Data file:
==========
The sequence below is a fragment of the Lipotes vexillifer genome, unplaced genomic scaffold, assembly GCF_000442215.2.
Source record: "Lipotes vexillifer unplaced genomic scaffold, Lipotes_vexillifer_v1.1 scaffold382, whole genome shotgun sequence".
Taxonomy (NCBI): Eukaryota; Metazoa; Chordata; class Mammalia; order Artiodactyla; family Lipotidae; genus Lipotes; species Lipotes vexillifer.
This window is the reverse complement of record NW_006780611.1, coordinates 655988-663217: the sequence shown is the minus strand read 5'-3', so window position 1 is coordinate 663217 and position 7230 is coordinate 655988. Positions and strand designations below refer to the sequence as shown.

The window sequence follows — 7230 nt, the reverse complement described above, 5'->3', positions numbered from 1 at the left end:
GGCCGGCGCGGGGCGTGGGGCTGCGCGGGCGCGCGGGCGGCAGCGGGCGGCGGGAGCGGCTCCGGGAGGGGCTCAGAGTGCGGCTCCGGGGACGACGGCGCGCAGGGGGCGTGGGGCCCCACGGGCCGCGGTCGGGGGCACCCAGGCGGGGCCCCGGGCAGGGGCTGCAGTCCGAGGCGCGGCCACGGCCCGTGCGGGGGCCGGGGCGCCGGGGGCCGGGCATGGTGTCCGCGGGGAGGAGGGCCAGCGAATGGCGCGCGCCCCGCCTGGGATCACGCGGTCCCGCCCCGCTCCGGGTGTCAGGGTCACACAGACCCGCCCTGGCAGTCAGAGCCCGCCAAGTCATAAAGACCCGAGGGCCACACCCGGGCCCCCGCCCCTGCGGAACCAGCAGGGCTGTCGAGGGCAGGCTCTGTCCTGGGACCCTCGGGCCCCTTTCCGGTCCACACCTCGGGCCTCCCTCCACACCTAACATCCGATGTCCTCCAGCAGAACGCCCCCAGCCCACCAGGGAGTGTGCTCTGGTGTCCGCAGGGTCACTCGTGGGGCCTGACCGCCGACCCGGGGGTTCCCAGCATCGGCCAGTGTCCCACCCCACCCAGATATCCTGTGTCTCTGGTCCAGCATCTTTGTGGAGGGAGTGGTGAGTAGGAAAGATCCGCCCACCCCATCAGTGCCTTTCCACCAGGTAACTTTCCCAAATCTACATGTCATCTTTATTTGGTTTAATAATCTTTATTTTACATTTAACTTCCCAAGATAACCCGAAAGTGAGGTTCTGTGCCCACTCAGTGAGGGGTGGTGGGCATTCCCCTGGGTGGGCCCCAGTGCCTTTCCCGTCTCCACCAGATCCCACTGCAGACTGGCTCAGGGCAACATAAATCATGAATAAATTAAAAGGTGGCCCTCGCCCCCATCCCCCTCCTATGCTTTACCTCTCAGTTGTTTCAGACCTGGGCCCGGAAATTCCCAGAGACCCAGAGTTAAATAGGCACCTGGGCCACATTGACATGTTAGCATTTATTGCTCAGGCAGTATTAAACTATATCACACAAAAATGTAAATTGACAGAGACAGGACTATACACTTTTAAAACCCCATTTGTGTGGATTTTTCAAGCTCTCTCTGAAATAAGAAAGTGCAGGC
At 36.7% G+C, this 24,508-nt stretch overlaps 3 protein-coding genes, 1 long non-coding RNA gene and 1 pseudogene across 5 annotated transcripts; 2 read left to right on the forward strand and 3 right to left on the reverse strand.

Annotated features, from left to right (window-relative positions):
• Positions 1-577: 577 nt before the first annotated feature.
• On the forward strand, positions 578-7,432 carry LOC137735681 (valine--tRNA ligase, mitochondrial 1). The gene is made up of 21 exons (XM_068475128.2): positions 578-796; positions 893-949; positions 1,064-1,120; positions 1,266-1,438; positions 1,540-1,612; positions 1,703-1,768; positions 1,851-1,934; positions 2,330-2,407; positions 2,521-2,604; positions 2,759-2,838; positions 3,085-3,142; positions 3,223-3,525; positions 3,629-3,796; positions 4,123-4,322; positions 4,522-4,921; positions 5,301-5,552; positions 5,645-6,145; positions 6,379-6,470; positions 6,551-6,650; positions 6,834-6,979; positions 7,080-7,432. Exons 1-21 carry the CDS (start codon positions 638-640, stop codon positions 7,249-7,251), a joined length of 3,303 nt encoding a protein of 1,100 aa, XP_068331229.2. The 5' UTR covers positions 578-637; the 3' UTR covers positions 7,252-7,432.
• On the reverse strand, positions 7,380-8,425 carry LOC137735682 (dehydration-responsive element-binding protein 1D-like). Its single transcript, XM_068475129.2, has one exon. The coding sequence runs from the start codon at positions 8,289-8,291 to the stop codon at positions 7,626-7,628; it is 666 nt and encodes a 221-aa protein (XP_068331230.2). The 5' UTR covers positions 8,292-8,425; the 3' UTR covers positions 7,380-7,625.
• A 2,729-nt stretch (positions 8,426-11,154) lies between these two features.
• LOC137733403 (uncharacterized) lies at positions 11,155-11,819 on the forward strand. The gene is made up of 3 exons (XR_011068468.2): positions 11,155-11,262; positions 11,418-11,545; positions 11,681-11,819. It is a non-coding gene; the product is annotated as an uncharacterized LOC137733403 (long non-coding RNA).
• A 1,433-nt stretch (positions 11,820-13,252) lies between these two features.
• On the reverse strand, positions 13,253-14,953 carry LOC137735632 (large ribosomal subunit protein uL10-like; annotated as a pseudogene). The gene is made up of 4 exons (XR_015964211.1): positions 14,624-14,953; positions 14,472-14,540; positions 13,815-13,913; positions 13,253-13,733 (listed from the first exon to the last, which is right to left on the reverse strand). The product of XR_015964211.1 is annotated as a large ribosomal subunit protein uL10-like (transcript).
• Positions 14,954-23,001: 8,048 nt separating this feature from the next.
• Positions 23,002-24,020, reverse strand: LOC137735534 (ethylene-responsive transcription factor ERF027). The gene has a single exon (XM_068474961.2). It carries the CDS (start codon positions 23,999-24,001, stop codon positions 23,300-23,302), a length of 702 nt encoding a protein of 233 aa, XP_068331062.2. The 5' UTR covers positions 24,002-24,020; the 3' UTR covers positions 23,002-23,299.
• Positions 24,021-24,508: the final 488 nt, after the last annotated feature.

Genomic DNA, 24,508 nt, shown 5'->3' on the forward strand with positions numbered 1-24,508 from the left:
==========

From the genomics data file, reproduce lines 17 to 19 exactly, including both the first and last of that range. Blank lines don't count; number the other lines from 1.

• Positions 23,002-24,020, reverse strand: LOC137735534 (ethylene-responsive transcription factor ERF027). The gene has a single exon (XM_068474961.2). It carries the CDS (start codon positions 23,999-24,001, stop codon positions 23,300-23,302), a length of 702 nt encoding a protein of 233 aa, XP_068331062.2. The 5' UTR covers positions 24,002-24,020; the 3' UTR covers positions 23,002-23,299.
• Positions 24,021-24,508: the final 488 nt, after the last annotated feature.

Genomic DNA, 24,508 nt, shown 5'->3' on the forward strand with positions numbered 1-24,508 from the left: